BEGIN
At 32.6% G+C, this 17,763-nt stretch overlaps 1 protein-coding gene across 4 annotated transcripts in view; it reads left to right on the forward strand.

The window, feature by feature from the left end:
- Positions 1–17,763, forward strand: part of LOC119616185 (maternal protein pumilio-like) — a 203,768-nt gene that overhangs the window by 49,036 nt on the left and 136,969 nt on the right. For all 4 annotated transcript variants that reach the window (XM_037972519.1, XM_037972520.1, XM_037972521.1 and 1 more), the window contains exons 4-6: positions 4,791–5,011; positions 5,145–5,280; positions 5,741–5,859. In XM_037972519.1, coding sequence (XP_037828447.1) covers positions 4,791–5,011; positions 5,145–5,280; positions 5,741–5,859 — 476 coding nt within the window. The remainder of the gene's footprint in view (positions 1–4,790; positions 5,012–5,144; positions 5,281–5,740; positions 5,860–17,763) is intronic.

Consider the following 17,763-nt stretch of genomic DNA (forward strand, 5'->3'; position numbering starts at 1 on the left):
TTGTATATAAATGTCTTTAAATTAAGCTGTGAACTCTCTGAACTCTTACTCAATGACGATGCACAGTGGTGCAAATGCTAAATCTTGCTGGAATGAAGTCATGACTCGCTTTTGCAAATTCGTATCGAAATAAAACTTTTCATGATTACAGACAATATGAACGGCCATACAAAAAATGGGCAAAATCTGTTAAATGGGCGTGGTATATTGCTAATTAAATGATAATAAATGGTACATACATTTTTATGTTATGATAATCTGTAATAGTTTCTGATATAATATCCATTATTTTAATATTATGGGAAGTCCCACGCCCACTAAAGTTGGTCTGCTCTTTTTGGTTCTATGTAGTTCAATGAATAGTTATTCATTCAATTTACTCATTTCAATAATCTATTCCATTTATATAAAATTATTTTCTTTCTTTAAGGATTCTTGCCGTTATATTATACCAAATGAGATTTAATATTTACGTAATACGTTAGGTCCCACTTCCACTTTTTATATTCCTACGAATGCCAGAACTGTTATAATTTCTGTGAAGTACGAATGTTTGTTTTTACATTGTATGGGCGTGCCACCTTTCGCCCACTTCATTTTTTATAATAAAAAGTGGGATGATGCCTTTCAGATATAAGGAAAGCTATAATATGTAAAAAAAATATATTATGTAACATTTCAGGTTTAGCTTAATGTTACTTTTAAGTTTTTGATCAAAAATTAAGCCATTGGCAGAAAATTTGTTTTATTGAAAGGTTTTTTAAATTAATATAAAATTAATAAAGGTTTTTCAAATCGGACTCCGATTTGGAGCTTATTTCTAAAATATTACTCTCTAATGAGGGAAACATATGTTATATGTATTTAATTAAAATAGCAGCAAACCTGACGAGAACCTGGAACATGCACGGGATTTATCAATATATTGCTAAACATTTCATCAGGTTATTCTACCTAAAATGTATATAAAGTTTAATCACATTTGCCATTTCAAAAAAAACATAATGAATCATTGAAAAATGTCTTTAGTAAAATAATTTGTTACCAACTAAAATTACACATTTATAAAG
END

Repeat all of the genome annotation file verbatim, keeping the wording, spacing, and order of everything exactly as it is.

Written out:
At 32.6% G+C, this 17,763-nt stretch overlaps 1 protein-coding gene across 4 annotated transcripts in view; it reads left to right on the forward strand.

The window, feature by feature from the left end:
- Positions 1–17,763, forward strand: part of LOC119616185 (maternal protein pumilio-like) — a 203,768-nt gene that overhangs the window by 49,036 nt on the left and 136,969 nt on the right. For all 4 annotated transcript variants that reach the window (XM_037972519.1, XM_037972520.1, XM_037972521.1 and 1 more), the window contains exons 4-6: positions 4,791–5,011; positions 5,145–5,280; positions 5,741–5,859. In XM_037972519.1, coding sequence (XP_037828447.1) covers positions 4,791–5,011; positions 5,145–5,280; positions 5,741–5,859 — 476 coding nt within the window. The remainder of the gene's footprint in view (positions 1–4,790; positions 5,012–5,144; positions 5,281–5,740; positions 5,860–17,763) is intronic.

Consider the following 17,763-nt stretch of genomic DNA (forward strand, 5'->3'; position numbering starts at 1 on the left):
TTGTATATAAATGTCTTTAAATTAAGCTGTGAACTCTCTGAACTCTTACTCAATGACGATGCACAGTGGTGCAAATGCTAAATCTTGCTGGAATGAAGTCATGACTCGCTTTTGCAAATTCGTATCGAAATAAAACTTTTCATGATTACAGACAATATGAACGGCCATACAAAAAATGGGCAAAATCTGTTAAATGGGCGTGGTATATTGCTAATTAAATGATAATAAATGGTACATACATTTTTATGTTATGATAATCTGTAATAGTTTCTGATATAATATCCATTATTTTAATATTATGGGAAGTCCCACGCCCACTAAAGTTGGTCTGCTCTTTTTGGTTCTATGTAGTTCAATGAATAGTTATTCATTCAATTTACTCATTTCAATAATCTATTCCATTTATATAAAATTATTTTCTTTCTTTAAGGATTCTTGCCGTTATATTATACCAAATGAGATTTAATATTTACGTAATACGTTAGGTCCCACTTCCACTTTTTATATTCCTACGAATGCCAGAACTGTTATAATTTCTGTGAAGTACGAATGTTTGTTTTTACATTGTATGGGCGTGCCACCTTTCGCCCACTTCATTTTTTATAATAAAAAGTGGGATGATGCCTTTCAGATATAAGGAAAGCTATAATATGTAAAAAAAATATATTATGTAACATTTCAGGTTTAGCTTAATGTTACTTTTAAGTTTTTGATCAAAAATTAAGCCATTGGCAGAAAATTTGTTTTATTGAAAGGTTTTTTAAATTAATATAAAATTAATAAAGGTTTTTCAAATCGGACTCCGATTTGGAGCTTATTTCTAAAATATTACTCTCTAATGAGGGAAACATATGTTATATGTATTTAATTAAAATAGCAGCAAACCTGACGAGAACCTGGAACATGCACGGGATTTATCAATATATTGCTAAACATTTCATCAGGTTATTCTACCTAAAATGTATATAAAGTTTAATCACATTTGCCATTTCAAAAAAAACATAATGAATCATTGAAAAATGTCTTTAGTAAAATAATTTGTTACCAACTAAAATTACACATTTATAAAG